The (Com)Post: The Eagle goes thrifting and shares sustainable shopping tips
Secondhand shopping can be a budget-friendly way to help the environment
Climate change is a big and looming issue, but it doesn’t have to be so intimidating. The (Com)Post is The Eagle’s sustainability series that breaks down topics in eco-friendly living in a fresh, actionable and fun way.
While many students seek affordable, trendy and easily accessible clothing to fit busy college lifestyles, sometimes what goes on behind the scenes can have a negative impact. Sometimes, clothing production can harm workers’ health and the environment, with clothes ending up in massive landfills that emit greenhouse gases and toxins into the air, ground and streams.
Being mindful about the clothes you buy and where you buy them from is a great way to promote environmental sustainability. Another way to be a more conscious clothing consumer is to buy—and sell—secondhand clothing. Not only does it protect the environment by reducing carbon emissions and water waste, but it also limits the amount of clothing that gets thrown away each year.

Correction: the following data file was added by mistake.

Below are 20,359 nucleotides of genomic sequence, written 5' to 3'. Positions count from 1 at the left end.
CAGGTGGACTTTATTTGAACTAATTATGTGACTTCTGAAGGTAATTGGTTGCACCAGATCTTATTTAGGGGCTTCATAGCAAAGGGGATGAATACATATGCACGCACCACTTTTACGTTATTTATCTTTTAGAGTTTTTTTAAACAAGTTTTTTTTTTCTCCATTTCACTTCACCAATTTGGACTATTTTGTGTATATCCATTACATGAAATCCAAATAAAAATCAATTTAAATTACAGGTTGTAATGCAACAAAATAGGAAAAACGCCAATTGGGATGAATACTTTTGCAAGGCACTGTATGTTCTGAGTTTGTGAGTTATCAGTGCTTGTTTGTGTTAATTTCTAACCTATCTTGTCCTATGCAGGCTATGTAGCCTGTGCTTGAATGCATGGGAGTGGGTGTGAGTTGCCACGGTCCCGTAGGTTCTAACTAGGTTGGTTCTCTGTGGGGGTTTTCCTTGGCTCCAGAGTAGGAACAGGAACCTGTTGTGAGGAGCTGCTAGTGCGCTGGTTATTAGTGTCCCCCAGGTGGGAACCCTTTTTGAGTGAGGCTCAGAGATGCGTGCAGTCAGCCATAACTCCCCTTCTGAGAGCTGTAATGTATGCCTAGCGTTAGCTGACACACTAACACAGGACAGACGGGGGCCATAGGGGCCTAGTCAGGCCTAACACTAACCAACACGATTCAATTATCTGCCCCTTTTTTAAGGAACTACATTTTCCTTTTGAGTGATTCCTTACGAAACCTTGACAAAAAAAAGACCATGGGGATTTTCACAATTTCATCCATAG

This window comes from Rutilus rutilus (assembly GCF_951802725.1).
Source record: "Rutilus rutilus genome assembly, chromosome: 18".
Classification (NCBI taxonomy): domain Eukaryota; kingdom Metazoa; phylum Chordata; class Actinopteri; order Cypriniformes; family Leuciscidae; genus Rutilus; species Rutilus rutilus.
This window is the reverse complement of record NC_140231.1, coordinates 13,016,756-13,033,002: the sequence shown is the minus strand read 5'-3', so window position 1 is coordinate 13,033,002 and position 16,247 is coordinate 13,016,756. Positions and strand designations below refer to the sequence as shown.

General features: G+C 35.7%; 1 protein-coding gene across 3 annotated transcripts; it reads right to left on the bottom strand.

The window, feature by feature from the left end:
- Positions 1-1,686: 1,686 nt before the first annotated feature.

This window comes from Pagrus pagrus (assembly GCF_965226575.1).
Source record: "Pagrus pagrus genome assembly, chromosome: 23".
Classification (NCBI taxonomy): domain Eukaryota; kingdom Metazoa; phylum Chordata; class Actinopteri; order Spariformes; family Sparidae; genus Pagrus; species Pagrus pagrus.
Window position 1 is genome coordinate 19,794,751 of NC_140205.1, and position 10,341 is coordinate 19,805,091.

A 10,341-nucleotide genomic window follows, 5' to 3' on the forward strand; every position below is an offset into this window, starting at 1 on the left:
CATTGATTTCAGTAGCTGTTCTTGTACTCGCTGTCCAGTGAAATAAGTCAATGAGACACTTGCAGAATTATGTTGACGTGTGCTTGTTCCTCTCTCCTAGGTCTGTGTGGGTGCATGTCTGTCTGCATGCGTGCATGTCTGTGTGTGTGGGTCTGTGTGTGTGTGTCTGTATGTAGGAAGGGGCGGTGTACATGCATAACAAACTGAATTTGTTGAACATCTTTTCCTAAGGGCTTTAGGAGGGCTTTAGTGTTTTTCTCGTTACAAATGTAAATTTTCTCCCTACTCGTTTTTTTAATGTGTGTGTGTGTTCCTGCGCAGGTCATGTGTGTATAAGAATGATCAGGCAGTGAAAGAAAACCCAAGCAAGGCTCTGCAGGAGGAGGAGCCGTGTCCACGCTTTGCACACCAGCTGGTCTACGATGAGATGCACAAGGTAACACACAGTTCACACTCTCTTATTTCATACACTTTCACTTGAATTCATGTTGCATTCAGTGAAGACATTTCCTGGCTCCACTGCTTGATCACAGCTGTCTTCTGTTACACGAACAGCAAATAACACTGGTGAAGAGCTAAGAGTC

Consumers can find all kinds of unique, secondhand pieces in thrift shops that are also in good condition. For some, thrifting can be daunting; many U.S. thrift stores like Buffalo Exchange have a large supply and wide range of items. Here are some tips to make shopping easier:
1. Have an open mind: You may go in for one thing and end up finding something awesome that is completely different.
2. Explore the whole store: Look in all sections regardless of gender or age labels
3. Keep an eye out for quality: Checking the soles of shoes is a good way to tell if they’re in good condition.
Secondhand shopping is a style, budget and environmentally-friendly alternative to traditional clothing shopping. By recycling and giving clothes a “second life,” anyone can literally wear their commitment to sustainability on their backs.